Update, 10/10/12, 2:47 p.m. EDT: A response from filmmaker Joseph Berlinger to comments made by Baker & Hostetler attorney John Siegal about Berlinger’s film Crude have been added to the 16th and 17th paragraphs below.

In 1990, John Siegal was a speechwriter for then–New York City mayor David Dinkins when five Harlem teenagers were convicted and sentenced to prison for raping a 28-year-old investment banker as she jogged in Central Park on the evening of April 19, 1989. Virtually the only evidence against the teens was their videotaped confessions.

Twenty-two years later, Siegal has once again crossed paths with the case, this time as a Baker & Hostetler partner representing filmmaker Ken Burns’s production company in response to a City of New York subpoena seeking access to unused footage from a new documentary, The Central Park Five.

The city claims it needs the footage as part of its effort to defend itself against a $250 million lawsuit in which Antron McCray, Kevin Richardson, Yusef Salaam, Raymond Santana, and Kharey Wise—whose convictions were vacated in 2002 when convicted rapist Matias Reyes confessed to committing the Central Park assault—and their families claim New York City police coerced them into admitting to the crime and withheld evidence that would have helped the boys prove their innocence.

Burns’s two-hour film, made in conjunction with his daughter, Sarah Burns, and her husband, David McMahon, contains interviews with all five plaintiffs, as well as relatives, lawyers involved in the case, journalists, psychologists, and historians. No one affiliated with either the New York City police department or the Manhattan district attorney’s office, which prosecuted the case, agreed to be interviewed by the filmmakers.

Unlike Ken Burns’s sweeping PBS documentaries on such subjects as baseball, the Civil War, and jazz music, The Central Park Five gets to the point quickly and relies on a variety of interview subjects to put the case in context. At times the film is as much a history of New York in the 1980s and 1990s as it is a narrative of a specific crime, detailing the so-called crack wars, daily murders, and tense race relations that helped define New York City some two decades ago—with supporters of the white victim on one side and defenders of the five black teens on the other. As an introductory scene explains, the Central Park jogger case “provoked outrage in a city famous for indifference.”

In its initial subpoena, filed September 12, the city requested that Burns’s production company, Florentine Films, turn over “all footage shot or acquired” in the making of the documentary, as well as any other information the filmmakers have gathered related to the case. After the filmmakers rebuffed that request, city lawyers issued a second subpoena October 2 “in an effort to avoid judicial intervention” in which they asked specifically for footage from interviews with the five men and family members named as plaintiffs in the litigation, as well as interviews with attorneys, experts, and others directly related to the case. Neither subpoena states what specifically the city hopes to uncover.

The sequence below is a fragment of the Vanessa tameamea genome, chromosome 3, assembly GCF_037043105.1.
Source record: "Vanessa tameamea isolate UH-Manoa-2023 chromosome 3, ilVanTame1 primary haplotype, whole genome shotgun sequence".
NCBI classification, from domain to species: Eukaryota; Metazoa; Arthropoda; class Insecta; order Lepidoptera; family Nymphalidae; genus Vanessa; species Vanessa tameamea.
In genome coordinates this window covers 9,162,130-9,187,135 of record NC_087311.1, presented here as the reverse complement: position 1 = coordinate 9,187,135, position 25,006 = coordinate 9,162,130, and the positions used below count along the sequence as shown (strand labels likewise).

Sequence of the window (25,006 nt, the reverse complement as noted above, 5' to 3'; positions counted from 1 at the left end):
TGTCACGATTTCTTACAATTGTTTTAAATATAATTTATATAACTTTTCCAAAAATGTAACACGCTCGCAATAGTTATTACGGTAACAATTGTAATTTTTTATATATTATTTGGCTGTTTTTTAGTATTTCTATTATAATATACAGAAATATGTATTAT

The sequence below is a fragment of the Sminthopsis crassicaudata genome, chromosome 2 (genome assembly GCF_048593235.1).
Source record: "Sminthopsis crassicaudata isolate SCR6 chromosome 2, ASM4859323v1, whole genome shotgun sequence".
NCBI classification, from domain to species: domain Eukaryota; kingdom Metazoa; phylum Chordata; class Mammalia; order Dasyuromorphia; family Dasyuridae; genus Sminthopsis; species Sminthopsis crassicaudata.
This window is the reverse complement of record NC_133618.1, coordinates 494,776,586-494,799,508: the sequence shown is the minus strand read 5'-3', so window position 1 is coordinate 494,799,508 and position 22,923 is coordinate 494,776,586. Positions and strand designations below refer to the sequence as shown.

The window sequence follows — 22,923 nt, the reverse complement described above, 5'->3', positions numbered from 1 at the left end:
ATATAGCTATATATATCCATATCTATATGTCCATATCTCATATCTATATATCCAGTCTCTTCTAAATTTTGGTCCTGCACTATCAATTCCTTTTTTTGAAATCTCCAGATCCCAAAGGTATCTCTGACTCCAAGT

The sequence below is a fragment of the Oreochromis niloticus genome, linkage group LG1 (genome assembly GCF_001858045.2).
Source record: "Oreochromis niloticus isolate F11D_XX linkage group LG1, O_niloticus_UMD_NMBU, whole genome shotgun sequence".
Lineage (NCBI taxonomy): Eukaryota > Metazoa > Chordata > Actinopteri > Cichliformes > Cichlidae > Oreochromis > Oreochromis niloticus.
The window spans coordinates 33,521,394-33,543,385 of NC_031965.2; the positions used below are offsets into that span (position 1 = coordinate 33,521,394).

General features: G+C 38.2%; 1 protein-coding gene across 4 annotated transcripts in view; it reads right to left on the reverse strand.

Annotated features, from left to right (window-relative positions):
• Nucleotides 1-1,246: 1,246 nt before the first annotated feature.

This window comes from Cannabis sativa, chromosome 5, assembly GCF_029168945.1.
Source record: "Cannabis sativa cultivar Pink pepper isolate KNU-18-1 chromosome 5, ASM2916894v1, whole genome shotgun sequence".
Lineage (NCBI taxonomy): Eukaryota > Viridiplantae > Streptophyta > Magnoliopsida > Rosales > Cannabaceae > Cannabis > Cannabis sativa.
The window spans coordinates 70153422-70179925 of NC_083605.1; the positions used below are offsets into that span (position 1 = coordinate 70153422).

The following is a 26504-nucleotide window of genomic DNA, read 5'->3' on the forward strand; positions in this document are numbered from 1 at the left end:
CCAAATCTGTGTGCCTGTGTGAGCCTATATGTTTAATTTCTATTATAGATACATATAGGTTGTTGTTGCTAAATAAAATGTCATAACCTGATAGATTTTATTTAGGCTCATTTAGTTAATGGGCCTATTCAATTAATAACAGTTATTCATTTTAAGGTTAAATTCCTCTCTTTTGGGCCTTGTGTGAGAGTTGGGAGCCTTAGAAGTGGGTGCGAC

“The plaintiffs’ interviews go to the heart of the case and cannot be obtained elsewhere,” Celeste Koeleveld, an attorney with the New York City Law Department, said in a statement. ”If the plaintiffs truly want an open airing of the facts, they should encourage the filmmakers not to hide anything.”

In an interview with The Am Law Daily, Siegal countered that the film, which he says was produced completely independently of the plaintiffs, should receive protection under New York shield laws and federal laws protecting journalists’ privilege. “They have produced this film as a work of journalistic art, and as a public service, and not to be foot soldiers of the lawyers litigating a civil case,” says Siegal, a trial lawyer who has handled a number of media-rights cases (and also represented disgraced former U.S. Representative Anthony Weiner in the wake of the 2011 sexting scandal that prompted him to resign from Congress). “The city has tools for discovery available to them.”

City attorneys argue that the work is more like advocacy than journalism and for that reason does not deserve protection. Sarah Burns, they point out, has said she became interested in the case while working from 2004 to 2006 as a paralegal and researcher at Moore & Goodman, a civil rights law firm that at the time represented three of the plaintiffs. (Attorney Jonathan Moore has since taken the case to Beldock Levine & Hoffman). She has also written a book about the case, titled The Central Park Five: A Chronicle of a City Wilding, which was published last year.

“It’s very distressing to take the position that advocacy or opinion journalism does not afford the protection of reporters’ privilege,” responds Siegal, who is working on the case with Baker & Hostetler associate Peter Shapiro. “I can’t imagine them taking the same position with the New York Times editorial board.”